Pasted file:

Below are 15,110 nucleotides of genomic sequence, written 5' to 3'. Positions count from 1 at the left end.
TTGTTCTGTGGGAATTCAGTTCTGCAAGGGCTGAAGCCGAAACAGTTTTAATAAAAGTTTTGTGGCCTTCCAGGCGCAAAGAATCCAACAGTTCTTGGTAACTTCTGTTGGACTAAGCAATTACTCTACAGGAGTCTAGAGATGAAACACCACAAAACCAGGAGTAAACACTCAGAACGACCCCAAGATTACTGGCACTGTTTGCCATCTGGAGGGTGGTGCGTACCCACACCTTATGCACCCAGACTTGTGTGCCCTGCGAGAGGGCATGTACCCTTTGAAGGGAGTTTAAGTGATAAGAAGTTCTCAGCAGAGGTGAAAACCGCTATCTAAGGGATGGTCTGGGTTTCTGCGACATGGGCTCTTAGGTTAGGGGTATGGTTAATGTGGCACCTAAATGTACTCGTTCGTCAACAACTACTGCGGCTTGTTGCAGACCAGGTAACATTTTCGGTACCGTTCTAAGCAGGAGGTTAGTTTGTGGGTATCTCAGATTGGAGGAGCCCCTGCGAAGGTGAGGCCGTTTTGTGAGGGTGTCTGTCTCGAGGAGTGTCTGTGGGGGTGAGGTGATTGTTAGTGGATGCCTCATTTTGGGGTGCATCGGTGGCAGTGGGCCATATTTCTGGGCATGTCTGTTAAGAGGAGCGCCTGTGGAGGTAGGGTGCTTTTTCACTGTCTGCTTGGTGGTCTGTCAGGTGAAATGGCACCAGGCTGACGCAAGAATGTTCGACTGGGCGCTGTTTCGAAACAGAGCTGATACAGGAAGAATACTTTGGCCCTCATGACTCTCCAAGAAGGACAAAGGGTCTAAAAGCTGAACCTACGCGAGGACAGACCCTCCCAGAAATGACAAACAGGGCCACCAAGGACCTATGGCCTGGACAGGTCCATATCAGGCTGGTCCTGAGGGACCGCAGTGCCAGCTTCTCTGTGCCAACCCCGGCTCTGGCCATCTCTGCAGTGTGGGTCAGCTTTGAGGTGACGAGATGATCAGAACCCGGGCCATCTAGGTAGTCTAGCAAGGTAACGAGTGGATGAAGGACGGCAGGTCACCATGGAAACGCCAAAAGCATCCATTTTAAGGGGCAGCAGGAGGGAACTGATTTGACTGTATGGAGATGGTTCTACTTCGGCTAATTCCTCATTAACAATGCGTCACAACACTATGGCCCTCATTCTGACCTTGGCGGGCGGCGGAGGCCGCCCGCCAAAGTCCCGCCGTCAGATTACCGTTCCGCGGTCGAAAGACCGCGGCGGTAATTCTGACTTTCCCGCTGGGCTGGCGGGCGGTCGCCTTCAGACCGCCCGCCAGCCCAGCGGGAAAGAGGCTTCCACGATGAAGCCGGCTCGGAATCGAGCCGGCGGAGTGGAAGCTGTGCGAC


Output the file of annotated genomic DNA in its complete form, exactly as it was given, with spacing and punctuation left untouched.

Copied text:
Below are 15,110 nucleotides of genomic sequence, written 5' to 3'. Positions count from 1 at the left end.
TTGTTCTGTGGGAATTCAGTTCTGCAAGGGCTGAAGCCGAAACAGTTTTAATAAAAGTTTTGTGGCCTTCCAGGCGCAAAGAATCCAACAGTTCTTGGTAACTTCTGTTGGACTAAGCAATTACTCTACAGGAGTCTAGAGATGAAACACCACAAAACCAGGAGTAAACACTCAGAACGACCCCAAGATTACTGGCACTGTTTGCCATCTGGAGGGTGGTGCGTACCCACACCTTATGCACCCAGACTTGTGTGCCCTGCGAGAGGGCATGTACCCTTTGAAGGGAGTTTAAGTGATAAGAAGTTCTCAGCAGAGGTGAAAACCGCTATCTAAGGGATGGTCTGGGTTTCTGCGACATGGGCTCTTAGGTTAGGGGTATGGTTAATGTGGCACCTAAATGTACTCGTTCGTCAACAACTACTGCGGCTTGTTGCAGACCAGGTAACATTTTCGGTACCGTTCTAAGCAGGAGGTTAGTTTGTGGGTATCTCAGATTGGAGGAGCCCCTGCGAAGGTGAGGCCGTTTTGTGAGGGTGTCTGTCTCGAGGAGTGTCTGTGGGGGTGAGGTGATTGTTAGTGGATGCCTCATTTTGGGGTGCATCGGTGGCAGTGGGCCATATTTCTGGGCATGTCTGTTAAGAGGAGCGCCTGTGGAGGTAGGGTGCTTTTTCACTGTCTGCTTGGTGGTCTGTCAGGTGAAATGGCACCAGGCTGACGCAAGAATGTTCGACTGGGCGCTGTTTCGAAACAGAGCTGATACAGGAAGAATACTTTGGCCCTCATGACTCTCCAAGAAGGACAAAGGGTCTAAAAGCTGAACCTACGCGAGGACAGACCCTCCCAGAAATGACAAACAGGGCCACCAAGGACCTATGGCCTGGACAGGTCCATATCAGGCTGGTCCTGAGGGACCGCAGTGCCAGCTTCTCTGTGCCAACCCCGGCTCTGGCCATCTCTGCAGTGTGGGTCAGCTTTGAGGTGACGAGATGATCAGAACCCGGGCCATCTAGGTAGTCTAGCAAGGTAACGAGTGGATGAAGGACGGCAGGTCACCATGGAAACGCCAAAAGCATCCATTTTAAGGGGCAGCAGGAGGGAACTGATTTGACTGTATGGAGATGGTTCTACTTCGGCTAATTCCTCATTAACAATGCGTCACAACACTATGGCCCTCATTCTGACCTTGGCGGGCGGCGGAGGCCGCCCGCCAAAGTCCCGCCGTCAGATTACCGTTCCGCGGTCGAAAGACCGCGGCGGTAATTCTGACTTTCCCGCTGGGCTGGCGGGCGGTCGCCTTCAGACCGCCCGCCAGCCCAGCGGGAAAGAGGCTTCCACGATGAAGCCGGCTCGGAATCGAGCCGGCGGAGTGGAAGCTGTGCGAC